Now, you're probably wondering what this has to do with him and Maizie deciding not to act like brother and sister. Not much. We go on.
The chorus rushes back on, demanding service, and we now get to meet the overbearing and linguistically-challenged Mrs. Wise:
Please have patience, you are more than welcome to my hostility. Now that the storm is over and the humidity cleared up, the bridge will soon be assimilated, and I shall be glad to speed the parting guest.
Yep, virtually every line the woman has contains a malapropism. And some are true groaners. The rest are even worse. At any rate, while she's becalming the assembled guests, John Rich, his daughter Maibelle, and his son Curly arrive. John and Maibelle are the two that Dennis overheard last night on the train, so he immediately sidles up to them and introduces himself as Dennis White.
His real last name is Black, remember? Yuk-yuk-yuk.
John says he's there to meet a man named Steele Black, an old boyhood friend (This is Dennis' father, remember). Maizie, who's been eavesdropping over by the ornamental peonies, interrupts:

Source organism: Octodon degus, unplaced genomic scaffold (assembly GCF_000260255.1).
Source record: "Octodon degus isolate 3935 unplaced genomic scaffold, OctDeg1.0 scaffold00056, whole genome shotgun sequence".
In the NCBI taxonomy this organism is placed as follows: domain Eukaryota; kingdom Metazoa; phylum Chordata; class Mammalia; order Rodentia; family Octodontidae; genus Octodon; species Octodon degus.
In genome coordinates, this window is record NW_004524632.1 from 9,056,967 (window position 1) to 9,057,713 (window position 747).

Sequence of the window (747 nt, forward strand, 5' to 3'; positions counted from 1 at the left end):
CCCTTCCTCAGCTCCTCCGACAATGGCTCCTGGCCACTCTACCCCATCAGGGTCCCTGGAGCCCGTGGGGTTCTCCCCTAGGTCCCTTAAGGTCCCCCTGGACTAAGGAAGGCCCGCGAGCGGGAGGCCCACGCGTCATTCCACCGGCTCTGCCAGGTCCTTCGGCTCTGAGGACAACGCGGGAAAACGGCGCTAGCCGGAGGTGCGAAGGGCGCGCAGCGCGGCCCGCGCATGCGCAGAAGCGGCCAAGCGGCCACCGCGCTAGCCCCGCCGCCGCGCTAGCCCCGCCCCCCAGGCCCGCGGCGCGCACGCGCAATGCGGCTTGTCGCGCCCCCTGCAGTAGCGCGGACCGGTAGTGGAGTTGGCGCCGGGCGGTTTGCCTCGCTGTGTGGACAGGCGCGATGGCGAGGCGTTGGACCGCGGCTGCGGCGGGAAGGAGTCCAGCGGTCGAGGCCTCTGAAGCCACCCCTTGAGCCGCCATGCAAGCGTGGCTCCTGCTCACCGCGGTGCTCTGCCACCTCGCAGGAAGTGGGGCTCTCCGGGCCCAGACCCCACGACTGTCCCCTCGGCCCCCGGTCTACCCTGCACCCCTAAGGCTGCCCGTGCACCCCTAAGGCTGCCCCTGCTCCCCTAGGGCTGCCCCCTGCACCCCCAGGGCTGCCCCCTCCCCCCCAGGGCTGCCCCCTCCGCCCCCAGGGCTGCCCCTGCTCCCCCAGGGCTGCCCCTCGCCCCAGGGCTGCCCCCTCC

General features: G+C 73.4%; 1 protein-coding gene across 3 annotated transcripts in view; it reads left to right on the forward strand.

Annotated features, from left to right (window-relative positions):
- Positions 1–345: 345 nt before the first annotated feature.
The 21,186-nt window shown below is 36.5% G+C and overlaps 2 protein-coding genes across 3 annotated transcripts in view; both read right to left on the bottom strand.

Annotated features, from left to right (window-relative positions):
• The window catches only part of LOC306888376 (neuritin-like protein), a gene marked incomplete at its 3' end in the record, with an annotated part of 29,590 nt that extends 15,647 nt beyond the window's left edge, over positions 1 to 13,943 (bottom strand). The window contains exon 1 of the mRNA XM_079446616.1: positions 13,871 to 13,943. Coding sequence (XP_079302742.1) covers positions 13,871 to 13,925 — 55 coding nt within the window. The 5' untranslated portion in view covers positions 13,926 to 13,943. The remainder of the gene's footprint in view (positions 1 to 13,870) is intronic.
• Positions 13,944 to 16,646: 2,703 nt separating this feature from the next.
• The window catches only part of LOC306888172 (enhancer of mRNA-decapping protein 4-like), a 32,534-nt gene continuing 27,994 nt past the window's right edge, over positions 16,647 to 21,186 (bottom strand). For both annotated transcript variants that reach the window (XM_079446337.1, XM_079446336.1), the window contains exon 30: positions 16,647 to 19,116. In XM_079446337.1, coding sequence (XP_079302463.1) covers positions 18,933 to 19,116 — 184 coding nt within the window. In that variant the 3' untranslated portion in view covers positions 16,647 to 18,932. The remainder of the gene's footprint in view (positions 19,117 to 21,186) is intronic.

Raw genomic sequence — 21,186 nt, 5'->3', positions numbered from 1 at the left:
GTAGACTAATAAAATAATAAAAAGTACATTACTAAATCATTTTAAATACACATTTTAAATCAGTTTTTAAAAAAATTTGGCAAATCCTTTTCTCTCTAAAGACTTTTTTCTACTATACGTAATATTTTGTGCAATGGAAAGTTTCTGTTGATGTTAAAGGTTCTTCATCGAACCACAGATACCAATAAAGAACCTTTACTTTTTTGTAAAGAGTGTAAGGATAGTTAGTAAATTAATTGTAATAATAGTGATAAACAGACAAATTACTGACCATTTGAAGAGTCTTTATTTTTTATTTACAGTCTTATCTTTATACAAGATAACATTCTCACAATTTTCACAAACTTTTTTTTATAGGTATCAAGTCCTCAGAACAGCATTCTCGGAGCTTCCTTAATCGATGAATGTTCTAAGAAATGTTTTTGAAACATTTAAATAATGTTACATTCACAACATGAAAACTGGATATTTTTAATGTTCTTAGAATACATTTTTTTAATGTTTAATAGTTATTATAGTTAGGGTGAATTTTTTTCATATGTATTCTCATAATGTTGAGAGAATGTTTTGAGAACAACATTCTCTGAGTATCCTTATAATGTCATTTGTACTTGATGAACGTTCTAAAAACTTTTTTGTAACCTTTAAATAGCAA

Black? Oh isnt that funny? Your name is White, his name is Black, black and white make gray and that is my name. Grey, Maizie Grey.
What a colourful family. She then continues on, telling John that she knows Steele Black:
I know all about him. He has the fiercest temper you ever saw: cant keep a bit of help on the place, and he uses a gun like a bandit. Why, his only son wouldnt stay at home, and his only daughter ran away one dark and stormy night, and he hasnt heard from her since. Oh, he's terrible, Mr. Rich. I wouldnt waste my time on him if I were you.
Mlle. Caráy (whom John seems to know as Mary Carey from back in the day) and her troupe rush in and perform an "allegory". It seems to have something to do with a king and features a slave dance, and then some war is over, and everyone dances a victory dance, after which they leave and the play proper continues.